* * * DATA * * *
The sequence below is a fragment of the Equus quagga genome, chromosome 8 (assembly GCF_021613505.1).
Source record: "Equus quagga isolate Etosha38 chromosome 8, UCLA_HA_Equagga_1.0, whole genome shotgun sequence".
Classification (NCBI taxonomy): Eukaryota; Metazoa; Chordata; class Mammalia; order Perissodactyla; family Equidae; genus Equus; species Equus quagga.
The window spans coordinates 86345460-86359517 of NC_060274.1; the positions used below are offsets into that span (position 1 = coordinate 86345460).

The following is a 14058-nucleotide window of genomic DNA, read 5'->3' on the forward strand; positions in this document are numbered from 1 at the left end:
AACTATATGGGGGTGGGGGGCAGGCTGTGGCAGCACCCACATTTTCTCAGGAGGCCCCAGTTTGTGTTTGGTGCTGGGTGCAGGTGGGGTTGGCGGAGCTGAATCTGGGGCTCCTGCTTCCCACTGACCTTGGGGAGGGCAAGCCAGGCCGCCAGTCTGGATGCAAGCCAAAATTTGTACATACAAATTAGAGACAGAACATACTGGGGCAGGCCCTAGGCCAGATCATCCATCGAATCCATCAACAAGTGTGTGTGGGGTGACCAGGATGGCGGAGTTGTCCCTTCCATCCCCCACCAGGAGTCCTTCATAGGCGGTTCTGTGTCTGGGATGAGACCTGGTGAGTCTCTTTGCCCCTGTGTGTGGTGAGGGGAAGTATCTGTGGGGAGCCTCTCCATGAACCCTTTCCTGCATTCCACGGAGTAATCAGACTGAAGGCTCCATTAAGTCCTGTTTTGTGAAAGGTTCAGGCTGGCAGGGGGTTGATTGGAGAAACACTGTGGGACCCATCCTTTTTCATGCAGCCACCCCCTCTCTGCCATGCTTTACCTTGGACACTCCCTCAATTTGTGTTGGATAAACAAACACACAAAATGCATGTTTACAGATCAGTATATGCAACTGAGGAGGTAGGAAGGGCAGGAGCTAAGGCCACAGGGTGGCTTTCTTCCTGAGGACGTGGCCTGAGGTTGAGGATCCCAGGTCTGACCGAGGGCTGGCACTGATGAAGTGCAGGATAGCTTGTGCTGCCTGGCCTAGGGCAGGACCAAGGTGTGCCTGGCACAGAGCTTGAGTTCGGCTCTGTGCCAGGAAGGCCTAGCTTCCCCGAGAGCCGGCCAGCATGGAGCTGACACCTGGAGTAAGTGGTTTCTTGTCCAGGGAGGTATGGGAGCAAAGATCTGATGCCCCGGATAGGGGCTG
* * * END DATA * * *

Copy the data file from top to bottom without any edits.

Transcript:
The sequence below is a fragment of the Equus quagga genome, chromosome 8 (assembly GCF_021613505.1).
Source record: "Equus quagga isolate Etosha38 chromosome 8, UCLA_HA_Equagga_1.0, whole genome shotgun sequence".
Classification (NCBI taxonomy): Eukaryota; Metazoa; Chordata; class Mammalia; order Perissodactyla; family Equidae; genus Equus; species Equus quagga.
The window spans coordinates 86345460-86359517 of NC_060274.1; the positions used below are offsets into that span (position 1 = coordinate 86345460).

The following is a 14058-nucleotide window of genomic DNA, read 5'->3' on the forward strand; positions in this document are numbered from 1 at the left end:
AACTATATGGGGGTGGGGGGCAGGCTGTGGCAGCACCCACATTTTCTCAGGAGGCCCCAGTTTGTGTTTGGTGCTGGGTGCAGGTGGGGTTGGCGGAGCTGAATCTGGGGCTCCTGCTTCCCACTGACCTTGGGGAGGGCAAGCCAGGCCGCCAGTCTGGATGCAAGCCAAAATTTGTACATACAAATTAGAGACAGAACATACTGGGGCAGGCCCTAGGCCAGATCATCCATCGAATCCATCAACAAGTGTGTGTGGGGTGACCAGGATGGCGGAGTTGTCCCTTCCATCCCCCACCAGGAGTCCTTCATAGGCGGTTCTGTGTCTGGGATGAGACCTGGTGAGTCTCTTTGCCCCTGTGTGTGGTGAGGGGAAGTATCTGTGGGGAGCCTCTCCATGAACCCTTTCCTGCATTCCACGGAGTAATCAGACTGAAGGCTCCATTAAGTCCTGTTTTGTGAAAGGTTCAGGCTGGCAGGGGGTTGATTGGAGAAACACTGTGGGACCCATCCTTTTTCATGCAGCCACCCCCTCTCTGCCATGCTTTACCTTGGACACTCCCTCAATTTGTGTTGGATAAACAAACACACAAAATGCATGTTTACAGATCAGTATATGCAACTGAGGAGGTAGGAAGGGCAGGAGCTAAGGCCACAGGGTGGCTTTCTTCCTGAGGACGTGGCCTGAGGTTGAGGATCCCAGGTCTGACCGAGGGCTGGCACTGATGAAGTGCAGGATAGCTTGTGCTGCCTGGCCTAGGGCAGGACCAAGGTGTGCCTGGCACAGAGCTTGAGTTCGGCTCTGTGCCAGGAAGGCCTAGCTTCCCCGAGAGCCGGCCAGCATGGAGCTGACACCTGGAGTAAGTGGTTTCTTGTCCAGGGAGGTATGGGAGCAAAGATCTGATGCCCCGGATAGGGGCTG